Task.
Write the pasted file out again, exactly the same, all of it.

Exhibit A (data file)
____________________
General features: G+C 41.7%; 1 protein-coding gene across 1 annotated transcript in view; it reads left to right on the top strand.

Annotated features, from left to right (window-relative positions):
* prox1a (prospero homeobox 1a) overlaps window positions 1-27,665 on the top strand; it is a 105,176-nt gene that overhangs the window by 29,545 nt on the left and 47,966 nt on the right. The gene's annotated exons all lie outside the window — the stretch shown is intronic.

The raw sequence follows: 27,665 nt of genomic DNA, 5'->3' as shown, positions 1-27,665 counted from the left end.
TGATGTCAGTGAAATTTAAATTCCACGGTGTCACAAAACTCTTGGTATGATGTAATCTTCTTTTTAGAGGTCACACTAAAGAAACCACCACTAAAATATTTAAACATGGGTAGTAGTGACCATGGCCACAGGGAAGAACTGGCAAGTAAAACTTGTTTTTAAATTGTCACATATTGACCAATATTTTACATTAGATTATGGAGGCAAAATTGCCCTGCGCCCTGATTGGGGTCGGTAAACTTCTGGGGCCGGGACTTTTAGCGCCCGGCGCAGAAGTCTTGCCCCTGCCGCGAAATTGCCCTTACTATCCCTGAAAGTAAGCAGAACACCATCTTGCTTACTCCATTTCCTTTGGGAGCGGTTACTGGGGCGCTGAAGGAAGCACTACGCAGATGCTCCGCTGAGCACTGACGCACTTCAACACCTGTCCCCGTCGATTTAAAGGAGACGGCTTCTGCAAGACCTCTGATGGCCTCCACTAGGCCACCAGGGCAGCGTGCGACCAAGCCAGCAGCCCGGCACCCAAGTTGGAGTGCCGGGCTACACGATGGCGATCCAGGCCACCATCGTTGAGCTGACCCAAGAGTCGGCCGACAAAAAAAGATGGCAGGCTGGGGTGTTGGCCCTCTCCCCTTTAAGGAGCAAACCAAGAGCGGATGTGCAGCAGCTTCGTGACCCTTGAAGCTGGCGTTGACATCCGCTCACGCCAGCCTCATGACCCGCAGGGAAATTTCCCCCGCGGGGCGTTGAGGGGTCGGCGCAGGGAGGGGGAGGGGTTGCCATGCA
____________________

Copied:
General features: G+C 41.7%; 1 protein-coding gene across 1 annotated transcript in view; it reads left to right on the top strand.

Annotated features, from left to right (window-relative positions):
* prox1a (prospero homeobox 1a) overlaps window positions 1-27,665 on the top strand; it is a 105,176-nt gene that overhangs the window by 29,545 nt on the left and 47,966 nt on the right. The gene's annotated exons all lie outside the window — the stretch shown is intronic.

The raw sequence follows: 27,665 nt of genomic DNA, 5'->3' as shown, positions 1-27,665 counted from the left end.
TGATGTCAGTGAAATTTAAATTCCACGGTGTCACAAAACTCTTGGTATGATGTAATCTTCTTTTTAGAGGTCACACTAAAGAAACCACCACTAAAATATTTAAACATGGGTAGTAGTGACCATGGCCACAGGGAAGAACTGGCAAGTAAAACTTGTTTTTAAATTGTCACATATTGACCAATATTTTACATTAGATTATGGAGGCAAAATTGCCCTGCGCCCTGATTGGGGTCGGTAAACTTCTGGGGCCGGGACTTTTAGCGCCCGGCGCAGAAGTCTTGCCCCTGCCGCGAAATTGCCCTTACTATCCCTGAAAGTAAGCAGAACACCATCTTGCTTACTCCATTTCCTTTGGGAGCGGTTACTGGGGCGCTGAAGGAAGCACTACGCAGATGCTCCGCTGAGCACTGACGCACTTCAACACCTGTCCCCGTCGATTTAAAGGAGACGGCTTCTGCAAGACCTCTGATGGCCTCCACTAGGCCACCAGGGCAGCGTGCGACCAAGCCAGCAGCCCGGCACCCAAGTTGGAGTGCCGGGCTACACGATGGCGATCCAGGCCACCATCGTTGAGCTGACCCAAGAGTCGGCCGACAAAAAAAGATGGCAGGCTGGGGTGTTGGCCCTCTCCCCTTTAAGGAGCAAACCAAGAGCGGATGTGCAGCAGCTTCGTGACCCTTGAAGCTGGCGTTGACATCCGCTCACGCCAGCCTCATGACCCGCAGGGAAATTTCCCCCGCGGGGCGTTGAGGGGTCGGCGCAGGGAGGGGGAGGGGTTGCCATGCA